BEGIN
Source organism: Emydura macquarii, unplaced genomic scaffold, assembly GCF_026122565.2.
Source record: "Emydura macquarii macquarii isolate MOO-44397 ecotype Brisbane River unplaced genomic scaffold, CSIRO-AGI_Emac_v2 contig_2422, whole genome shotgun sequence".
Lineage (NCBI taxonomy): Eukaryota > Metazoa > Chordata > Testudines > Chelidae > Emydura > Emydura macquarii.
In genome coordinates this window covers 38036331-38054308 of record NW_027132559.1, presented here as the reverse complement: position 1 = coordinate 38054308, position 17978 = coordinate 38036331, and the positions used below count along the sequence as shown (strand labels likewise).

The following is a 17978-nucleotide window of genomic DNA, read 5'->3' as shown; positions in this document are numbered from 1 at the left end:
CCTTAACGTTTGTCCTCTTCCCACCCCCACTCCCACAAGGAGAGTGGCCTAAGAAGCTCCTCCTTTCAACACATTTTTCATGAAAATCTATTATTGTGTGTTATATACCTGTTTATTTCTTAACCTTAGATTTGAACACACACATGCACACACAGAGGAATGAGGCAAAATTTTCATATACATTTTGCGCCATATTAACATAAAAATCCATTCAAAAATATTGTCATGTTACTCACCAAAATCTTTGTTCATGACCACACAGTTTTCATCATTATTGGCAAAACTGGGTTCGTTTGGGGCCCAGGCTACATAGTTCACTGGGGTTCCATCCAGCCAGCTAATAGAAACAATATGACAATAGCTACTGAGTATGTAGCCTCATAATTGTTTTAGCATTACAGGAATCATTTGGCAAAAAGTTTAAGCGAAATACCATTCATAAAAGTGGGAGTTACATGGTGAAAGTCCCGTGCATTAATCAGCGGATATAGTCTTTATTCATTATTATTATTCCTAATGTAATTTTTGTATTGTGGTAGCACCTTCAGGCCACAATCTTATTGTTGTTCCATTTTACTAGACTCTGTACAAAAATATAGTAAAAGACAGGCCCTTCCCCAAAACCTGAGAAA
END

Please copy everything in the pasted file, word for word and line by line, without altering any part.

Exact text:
Source organism: Emydura macquarii, unplaced genomic scaffold, assembly GCF_026122565.2.
Source record: "Emydura macquarii macquarii isolate MOO-44397 ecotype Brisbane River unplaced genomic scaffold, CSIRO-AGI_Emac_v2 contig_2422, whole genome shotgun sequence".
Lineage (NCBI taxonomy): Eukaryota > Metazoa > Chordata > Testudines > Chelidae > Emydura > Emydura macquarii.
In genome coordinates this window covers 38036331-38054308 of record NW_027132559.1, presented here as the reverse complement: position 1 = coordinate 38054308, position 17978 = coordinate 38036331, and the positions used below count along the sequence as shown (strand labels likewise).

The following is a 17978-nucleotide window of genomic DNA, read 5'->3' as shown; positions in this document are numbered from 1 at the left end:
CCTTAACGTTTGTCCTCTTCCCACCCCCACTCCCACAAGGAGAGTGGCCTAAGAAGCTCCTCCTTTCAACACATTTTTCATGAAAATCTATTATTGTGTGTTATATACCTGTTTATTTCTTAACCTTAGATTTGAACACACACATGCACACACAGAGGAATGAGGCAAAATTTTCATATACATTTTGCGCCATATTAACATAAAAATCCATTCAAAAATATTGTCATGTTACTCACCAAAATCTTTGTTCATGACCACACAGTTTTCATCATTATTGGCAAAACTGGGTTCGTTTGGGGCCCAGGCTACATAGTTCACTGGGGTTCCATCCAGCCAGCTAATAGAAACAATATGACAATAGCTACTGAGTATGTAGCCTCATAATTGTTTTAGCATTACAGGAATCATTTGGCAAAAAGTTTAAGCGAAATACCATTCATAAAAGTGGGAGTTACATGGTGAAAGTCCCGTGCATTAATCAGCGGATATAGTCTTTATTCATTATTATTATTCCTAATGTAATTTTTGTATTGTGGTAGCACCTTCAGGCCACAATCTTATTGTTGTTCCATTTTACTAGACTCTGTACAAAAATATAGTAAAAGACAGGCCCTTCCCCAAAACCTGAGAAA